□ Outpatient costs, standard management group
– Office visit (CPT 99213) ... $61.31 CMS24
– Lipid panel...$19.01CMS25
– hs-CRP ... $25.55 CMS25
– Venipuncture...$3.00CMS25
– Total initial outpatient cost ... $108.87 ($87.10-$130.64) (Author assumption)
– Total incremental outpatient cost#...$27.22 ($21.77-$32.66)# (Author assumption)
□ Other costs
– Rosuvastatin, 20 mg/tablet...$4.11 ($0.13-$5.00)Red Book23 (Author assumption)
– Primary endpoint event ... $13,123 ($5397-$26,770) ** (Author estimate)
– Nonfatal myocardial infarction0.14$6891.39 ($4459.66-$9951.16)CMS26,27 (Author estimate)
– Nonfatal stroke 0.19 $7973.14 ($4327.86-$14,727.25) CMS26,27 (Author estimate)
– Arterial revascularization0.45$20,581.76 ($9809.11-$39,200.54)CMS26,27 (Author estimate)
– Hospitalization for unstable angina 0.10 $2549.85 ($2039.88-$3059.82) CMS26,27 (Author estimate)
– Death from cardiovascular causes0.12$7599.23 ($0.00-$39,200.54)†† (Author estimate)
Health Utilities‡‡
□ Primary endpoint event...0.606 (0-1) **
□ Nonfatal myocardial infarction 0.14 0.704 Sullivan and Ghushchyan28
□ Nonfatal stroke0.190.650Sullivan and Ghushchyan28
□ Arterial revascularization 0.45 0.6995 Author estimate
□ Hospitalization for unstable angina0.100.695Sullivan and Ghushchyan28
□ Death from cardiovascular causes 0.12 0 Author assumption
□ Healthy/no event...1.00 (0.90-1.00)Author assumption
 Abbreviations: CMS, Centers for Medicare & Medicaid Services; CPT, Current Procedural Terminology; FRS, Framingham Risk Score; hs-CRP, high-sensitivity C-reactive protein; NA, not applicable.
 *Weight estimates based on event numbers in JUPITER study.14 Weights apply only to parameters used to calculate weighted averages.
 Ranges specified only where appropriate for data analysis.
 Probabilities—on a 0-1 scale—calculated for 3-month period. The primary endpoint event was defined as a nonfatal myocardial infarction, nonfatal stroke, arterial revascularization, hospitalization for unstable angina, or death from cardiovascular causes.
 §According to the JUPITER Study Group (Paul M. Ridker, MD, MPH, personal communication, September 2009).
 Adverse event modelled as a one-time event during the initial 3 months of statin therapy. Probability is on a 0-1 scale.
 Costs calculated for initial 3-month period as sum of all outpatient costs.
 #Costs calculated for incremental 3-month period as sum of all outpatient costs divided by 2. One office visit per year was assumed (ie, one-quarter of costs of initial office visit for each incremental 3-month period).
 **Weighted average of primary endpoint events. Range explained in “Utility Data” section of text.
 ††Estimated cost calculated as average of the other events. Low range of $0 was assumed because a patient could expire without being admitted to a hospital.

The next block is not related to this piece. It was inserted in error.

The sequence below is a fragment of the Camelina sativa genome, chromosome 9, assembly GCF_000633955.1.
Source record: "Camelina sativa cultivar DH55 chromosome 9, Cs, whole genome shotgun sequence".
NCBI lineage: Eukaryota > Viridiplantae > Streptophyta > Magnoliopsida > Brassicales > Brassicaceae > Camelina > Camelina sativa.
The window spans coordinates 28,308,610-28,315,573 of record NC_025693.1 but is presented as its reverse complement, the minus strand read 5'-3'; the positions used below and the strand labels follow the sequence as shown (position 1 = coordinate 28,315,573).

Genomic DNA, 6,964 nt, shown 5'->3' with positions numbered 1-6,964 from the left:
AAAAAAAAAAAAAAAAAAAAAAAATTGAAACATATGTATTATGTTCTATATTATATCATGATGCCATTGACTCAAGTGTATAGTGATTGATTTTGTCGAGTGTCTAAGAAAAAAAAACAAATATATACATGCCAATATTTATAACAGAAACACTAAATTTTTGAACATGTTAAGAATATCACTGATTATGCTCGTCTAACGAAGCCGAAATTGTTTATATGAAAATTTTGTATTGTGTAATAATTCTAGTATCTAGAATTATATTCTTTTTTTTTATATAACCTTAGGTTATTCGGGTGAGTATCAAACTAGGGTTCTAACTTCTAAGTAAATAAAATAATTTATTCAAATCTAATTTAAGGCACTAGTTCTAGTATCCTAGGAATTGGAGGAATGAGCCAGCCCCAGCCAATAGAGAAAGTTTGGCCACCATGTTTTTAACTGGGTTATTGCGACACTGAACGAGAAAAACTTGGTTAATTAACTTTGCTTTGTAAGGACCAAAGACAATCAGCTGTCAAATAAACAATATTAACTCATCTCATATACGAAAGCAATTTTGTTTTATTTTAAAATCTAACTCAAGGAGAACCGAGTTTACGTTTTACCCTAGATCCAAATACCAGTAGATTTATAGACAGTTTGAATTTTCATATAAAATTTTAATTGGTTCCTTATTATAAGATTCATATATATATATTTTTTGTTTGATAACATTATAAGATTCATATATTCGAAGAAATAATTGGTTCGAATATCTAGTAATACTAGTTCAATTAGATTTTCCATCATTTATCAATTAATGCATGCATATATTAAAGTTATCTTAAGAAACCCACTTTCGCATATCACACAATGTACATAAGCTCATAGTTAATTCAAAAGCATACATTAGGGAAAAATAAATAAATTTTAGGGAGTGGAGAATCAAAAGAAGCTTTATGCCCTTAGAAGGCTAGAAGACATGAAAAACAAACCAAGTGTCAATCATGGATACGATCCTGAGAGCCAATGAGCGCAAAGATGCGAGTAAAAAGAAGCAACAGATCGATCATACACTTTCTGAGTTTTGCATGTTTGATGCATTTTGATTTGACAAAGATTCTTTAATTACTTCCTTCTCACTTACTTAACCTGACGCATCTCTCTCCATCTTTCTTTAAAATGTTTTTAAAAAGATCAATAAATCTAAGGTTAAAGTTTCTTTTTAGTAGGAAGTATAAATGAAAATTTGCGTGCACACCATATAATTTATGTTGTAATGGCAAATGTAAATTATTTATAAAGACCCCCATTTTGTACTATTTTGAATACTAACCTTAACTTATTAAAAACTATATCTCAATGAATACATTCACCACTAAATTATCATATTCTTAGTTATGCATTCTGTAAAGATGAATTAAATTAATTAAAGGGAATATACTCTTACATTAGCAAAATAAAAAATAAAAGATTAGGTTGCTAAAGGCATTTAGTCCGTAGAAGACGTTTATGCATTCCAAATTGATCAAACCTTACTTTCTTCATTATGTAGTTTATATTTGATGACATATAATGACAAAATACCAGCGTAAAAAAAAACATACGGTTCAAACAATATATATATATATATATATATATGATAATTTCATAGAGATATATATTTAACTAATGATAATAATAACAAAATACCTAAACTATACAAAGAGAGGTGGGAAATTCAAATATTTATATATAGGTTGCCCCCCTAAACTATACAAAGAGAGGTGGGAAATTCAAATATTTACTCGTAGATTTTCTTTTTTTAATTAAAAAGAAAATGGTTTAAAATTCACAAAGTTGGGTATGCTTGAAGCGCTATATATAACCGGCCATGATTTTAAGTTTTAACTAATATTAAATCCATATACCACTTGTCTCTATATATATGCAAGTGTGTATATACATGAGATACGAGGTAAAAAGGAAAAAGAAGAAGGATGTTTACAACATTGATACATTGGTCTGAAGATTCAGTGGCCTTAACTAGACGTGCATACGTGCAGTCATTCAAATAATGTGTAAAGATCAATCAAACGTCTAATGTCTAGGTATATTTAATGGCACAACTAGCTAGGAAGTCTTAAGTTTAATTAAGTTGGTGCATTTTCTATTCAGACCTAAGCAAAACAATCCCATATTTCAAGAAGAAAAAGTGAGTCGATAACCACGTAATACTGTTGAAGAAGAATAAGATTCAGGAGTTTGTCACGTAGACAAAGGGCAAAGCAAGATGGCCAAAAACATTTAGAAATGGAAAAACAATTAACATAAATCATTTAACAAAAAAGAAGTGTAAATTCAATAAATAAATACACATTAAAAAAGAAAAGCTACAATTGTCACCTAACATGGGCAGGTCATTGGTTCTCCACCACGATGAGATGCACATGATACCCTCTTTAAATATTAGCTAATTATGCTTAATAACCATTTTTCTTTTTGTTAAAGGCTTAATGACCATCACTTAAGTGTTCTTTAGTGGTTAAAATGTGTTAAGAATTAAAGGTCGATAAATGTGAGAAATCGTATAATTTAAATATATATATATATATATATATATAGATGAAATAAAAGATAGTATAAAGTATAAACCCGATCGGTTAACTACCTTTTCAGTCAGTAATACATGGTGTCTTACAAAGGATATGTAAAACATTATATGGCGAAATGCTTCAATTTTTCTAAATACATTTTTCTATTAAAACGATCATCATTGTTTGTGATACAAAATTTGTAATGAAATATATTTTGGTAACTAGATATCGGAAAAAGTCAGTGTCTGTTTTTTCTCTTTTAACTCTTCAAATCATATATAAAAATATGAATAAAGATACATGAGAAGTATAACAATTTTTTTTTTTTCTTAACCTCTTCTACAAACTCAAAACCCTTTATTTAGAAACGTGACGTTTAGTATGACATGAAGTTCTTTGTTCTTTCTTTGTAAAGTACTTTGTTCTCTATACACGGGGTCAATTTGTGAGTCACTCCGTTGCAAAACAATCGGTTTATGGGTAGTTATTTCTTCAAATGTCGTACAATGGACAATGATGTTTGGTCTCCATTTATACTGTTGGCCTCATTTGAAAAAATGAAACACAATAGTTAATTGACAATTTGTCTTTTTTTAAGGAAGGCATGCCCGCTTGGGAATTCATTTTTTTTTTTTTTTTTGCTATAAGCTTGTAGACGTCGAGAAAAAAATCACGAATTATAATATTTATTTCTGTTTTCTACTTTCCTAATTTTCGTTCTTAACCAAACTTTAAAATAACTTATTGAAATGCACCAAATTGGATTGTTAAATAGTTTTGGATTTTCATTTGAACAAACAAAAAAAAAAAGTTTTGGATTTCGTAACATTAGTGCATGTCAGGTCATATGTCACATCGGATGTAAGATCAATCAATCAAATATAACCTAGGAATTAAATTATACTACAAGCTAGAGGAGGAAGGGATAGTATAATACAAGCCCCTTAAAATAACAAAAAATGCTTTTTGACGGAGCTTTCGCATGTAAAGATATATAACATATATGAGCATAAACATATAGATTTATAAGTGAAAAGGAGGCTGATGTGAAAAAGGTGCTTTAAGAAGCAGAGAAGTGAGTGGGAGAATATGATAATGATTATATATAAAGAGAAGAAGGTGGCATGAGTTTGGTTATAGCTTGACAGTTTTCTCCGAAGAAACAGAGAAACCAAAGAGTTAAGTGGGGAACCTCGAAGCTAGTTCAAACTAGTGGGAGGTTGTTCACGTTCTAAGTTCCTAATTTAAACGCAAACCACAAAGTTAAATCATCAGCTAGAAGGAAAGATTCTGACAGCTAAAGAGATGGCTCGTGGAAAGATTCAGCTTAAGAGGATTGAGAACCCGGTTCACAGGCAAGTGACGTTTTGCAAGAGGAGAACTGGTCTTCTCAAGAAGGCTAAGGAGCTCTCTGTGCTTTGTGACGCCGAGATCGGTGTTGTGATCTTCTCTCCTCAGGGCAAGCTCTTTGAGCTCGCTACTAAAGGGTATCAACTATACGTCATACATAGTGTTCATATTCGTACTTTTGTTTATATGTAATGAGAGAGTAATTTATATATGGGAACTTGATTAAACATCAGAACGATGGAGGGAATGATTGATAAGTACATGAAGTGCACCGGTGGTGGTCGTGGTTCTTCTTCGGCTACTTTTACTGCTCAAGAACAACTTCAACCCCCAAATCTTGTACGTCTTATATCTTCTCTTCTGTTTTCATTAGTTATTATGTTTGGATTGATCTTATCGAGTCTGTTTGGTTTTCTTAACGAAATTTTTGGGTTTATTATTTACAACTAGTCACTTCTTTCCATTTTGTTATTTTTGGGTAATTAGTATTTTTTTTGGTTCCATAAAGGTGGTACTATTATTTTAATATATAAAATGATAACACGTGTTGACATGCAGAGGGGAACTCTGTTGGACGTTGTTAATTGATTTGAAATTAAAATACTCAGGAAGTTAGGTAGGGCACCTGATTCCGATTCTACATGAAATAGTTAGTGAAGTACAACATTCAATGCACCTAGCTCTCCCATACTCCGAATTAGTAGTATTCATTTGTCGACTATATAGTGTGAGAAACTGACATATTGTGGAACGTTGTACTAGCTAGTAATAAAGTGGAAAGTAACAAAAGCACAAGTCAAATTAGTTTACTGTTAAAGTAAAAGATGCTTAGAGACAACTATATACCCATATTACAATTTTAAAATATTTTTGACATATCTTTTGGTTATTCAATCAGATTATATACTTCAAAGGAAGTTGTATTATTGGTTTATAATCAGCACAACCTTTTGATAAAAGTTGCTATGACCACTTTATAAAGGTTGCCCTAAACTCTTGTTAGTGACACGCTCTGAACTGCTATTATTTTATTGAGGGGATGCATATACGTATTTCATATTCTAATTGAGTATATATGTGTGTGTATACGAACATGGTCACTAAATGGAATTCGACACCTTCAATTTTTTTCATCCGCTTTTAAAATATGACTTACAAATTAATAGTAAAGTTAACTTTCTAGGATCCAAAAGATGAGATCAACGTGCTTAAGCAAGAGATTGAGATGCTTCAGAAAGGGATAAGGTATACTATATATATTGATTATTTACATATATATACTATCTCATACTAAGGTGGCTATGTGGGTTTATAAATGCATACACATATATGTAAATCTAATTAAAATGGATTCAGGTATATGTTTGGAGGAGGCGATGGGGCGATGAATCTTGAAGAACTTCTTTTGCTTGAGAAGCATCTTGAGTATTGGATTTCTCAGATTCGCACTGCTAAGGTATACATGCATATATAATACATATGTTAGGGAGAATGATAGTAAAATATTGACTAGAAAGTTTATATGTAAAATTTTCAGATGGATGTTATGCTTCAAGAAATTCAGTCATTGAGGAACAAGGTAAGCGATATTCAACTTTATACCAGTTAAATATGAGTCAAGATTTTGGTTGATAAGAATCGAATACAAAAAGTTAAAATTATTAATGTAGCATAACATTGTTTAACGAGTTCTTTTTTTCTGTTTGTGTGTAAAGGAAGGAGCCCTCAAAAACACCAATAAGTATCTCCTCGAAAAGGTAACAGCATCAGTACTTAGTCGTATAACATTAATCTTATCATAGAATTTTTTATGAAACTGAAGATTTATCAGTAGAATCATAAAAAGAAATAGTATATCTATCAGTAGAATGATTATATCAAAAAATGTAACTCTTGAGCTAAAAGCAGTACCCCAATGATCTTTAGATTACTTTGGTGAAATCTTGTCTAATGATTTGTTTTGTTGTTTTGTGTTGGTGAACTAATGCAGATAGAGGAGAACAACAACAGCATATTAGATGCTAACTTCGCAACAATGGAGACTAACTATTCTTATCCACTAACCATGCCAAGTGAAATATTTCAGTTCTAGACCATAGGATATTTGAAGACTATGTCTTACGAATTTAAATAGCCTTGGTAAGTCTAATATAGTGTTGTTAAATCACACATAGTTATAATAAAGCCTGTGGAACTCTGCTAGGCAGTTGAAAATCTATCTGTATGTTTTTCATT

‡‡Utility is defined on a 0-1 scale, in which 0 represents death and 1 represents perfect health.
Table 1
Model Parameters and Base Case Values Used in 1-Way Sensitivity Analysis

Model Parameters

Weight*

Base Case Value (Range)

Value Reference (Range Reference)
Probabilities of Primary Endpoint Event
□ FRS >10%
– Probability of primary endpoint event
    Statin group ... 0.0031 (0.0024-0.0037) Ridker§ (Author assumption)
    Standard management group...0.0054 (0.0043-0.0065)Ridker§ (Author assumption)
□ FRS ≤10%
– Probability of primary endpoint event
    Statin group ... 0.0011 (0.0009-0.0013) Ridker§ (Author assumption)
    Standard management group...0.0020 (0.0016-0.0024)Ridker§ (Author assumption)
– Probability of adverse event ... 0.014 (0.008-0.02) AstraZeneca23 (Author assumption)
Costs, mean
□ Outpatient costs, statin group
– Office visit (CPT 99213)...$61.31CMS24
– Lipid panel ... $19.01 CMS25
– Alanine aminotransferase...$10.44CMS25
– Asparate aminotransferase ... $10.20 CMS25
– hs-CRP...$25.55CMS25
– Venipuncture ... $3.00 CMS25
–Total initial outpatient cost...$129.51 ($103.61-$155.41) (Author assumption)
– Total incremental outpatient cost# ... $32.38 ($25.90-$38.85) # (Author assumption)
□ Outpatient costs, standard management group
– Office visit (CPT 99213) ... $61.31 CMS24
– Lipid panel...$19.01CMS25
– hs-CRP ... $25.55 CMS25
– Venipuncture...$3.00CMS25
– Total initial outpatient cost ... $108.87 ($87.10-$130.64) (Author assumption)
– Total incremental outpatient cost#...$27.22 ($21.77-$32.66)# (Author assumption)
□ Other costs
– Rosuvastatin, 20 mg/tablet...$4.11 ($0.13-$5.00)Red Book23 (Author assumption)
– Primary endpoint event ... $13,123 ($5397-$26,770) ** (Author estimate)
– Nonfatal myocardial infarction0.14$6891.39 ($4459.66-$9951.16)CMS26,27 (Author estimate)
– Nonfatal stroke 0.19 $7973.14 ($4327.86-$14,727.25) CMS26,27 (Author estimate)
– Arterial revascularization0.45$20,581.76 ($9809.11-$39,200.54)CMS26,27 (Author estimate)
– Hospitalization for unstable angina 0.10 $2549.85 ($2039.88-$3059.82) CMS26,27 (Author estimate)
– Death from cardiovascular causes0.12$7599.23 ($0.00-$39,200.54)†† (Author estimate)
Health Utilities‡‡
□ Primary endpoint event...0.606 (0-1) **
□ Nonfatal myocardial infarction 0.14 0.704 Sullivan and Ghushchyan28
□ Nonfatal stroke0.190.650Sullivan and Ghushchyan28
□ Arterial revascularization 0.45 0.6995 Author estimate
□ Hospitalization for unstable angina0.100.695Sullivan and Ghushchyan28
□ Death from cardiovascular causes 0.12 0 Author assumption
□ Healthy/no event...1.00 (0.90-1.00)Author assumption
 Abbreviations: CMS, Centers for Medicare & Medicaid Services; CPT, Current Procedural Terminology; FRS, Framingham Risk Score; hs-CRP, high-sensitivity C-reactive protein; NA, not applicable.
 *Weight estimates based on event numbers in JUPITER study.14 Weights apply only to parameters used to calculate weighted averages.
 Ranges specified only where appropriate for data analysis.